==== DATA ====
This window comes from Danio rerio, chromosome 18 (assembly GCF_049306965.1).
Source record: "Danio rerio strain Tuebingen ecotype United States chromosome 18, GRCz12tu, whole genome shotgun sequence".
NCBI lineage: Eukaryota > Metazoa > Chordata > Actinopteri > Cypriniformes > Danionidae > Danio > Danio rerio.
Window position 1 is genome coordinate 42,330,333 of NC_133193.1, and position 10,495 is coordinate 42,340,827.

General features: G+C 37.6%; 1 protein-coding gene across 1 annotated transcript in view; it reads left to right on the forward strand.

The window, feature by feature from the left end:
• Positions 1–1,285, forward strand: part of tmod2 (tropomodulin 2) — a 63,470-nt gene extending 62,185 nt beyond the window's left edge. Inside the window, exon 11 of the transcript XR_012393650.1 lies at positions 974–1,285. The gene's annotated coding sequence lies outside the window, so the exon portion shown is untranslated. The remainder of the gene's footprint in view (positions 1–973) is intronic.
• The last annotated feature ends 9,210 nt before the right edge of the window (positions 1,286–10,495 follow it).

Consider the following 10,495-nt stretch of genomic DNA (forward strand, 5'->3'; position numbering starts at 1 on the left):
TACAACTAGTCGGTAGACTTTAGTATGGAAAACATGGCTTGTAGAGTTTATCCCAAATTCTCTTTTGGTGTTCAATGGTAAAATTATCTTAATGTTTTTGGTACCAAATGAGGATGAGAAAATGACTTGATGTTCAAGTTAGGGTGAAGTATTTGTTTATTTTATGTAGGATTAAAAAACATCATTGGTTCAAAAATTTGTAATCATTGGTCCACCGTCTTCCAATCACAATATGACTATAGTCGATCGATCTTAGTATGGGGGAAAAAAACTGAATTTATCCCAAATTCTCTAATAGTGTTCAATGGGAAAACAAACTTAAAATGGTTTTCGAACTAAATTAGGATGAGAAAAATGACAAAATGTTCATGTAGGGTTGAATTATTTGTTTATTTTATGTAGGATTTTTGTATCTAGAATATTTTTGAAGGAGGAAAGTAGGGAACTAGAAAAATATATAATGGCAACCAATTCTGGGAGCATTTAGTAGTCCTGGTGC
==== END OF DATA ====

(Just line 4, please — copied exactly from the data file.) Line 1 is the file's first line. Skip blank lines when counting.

Window position 1 is genome coordinate 42,330,333 of NC_133193.1, and position 10,495 is coordinate 42,340,827.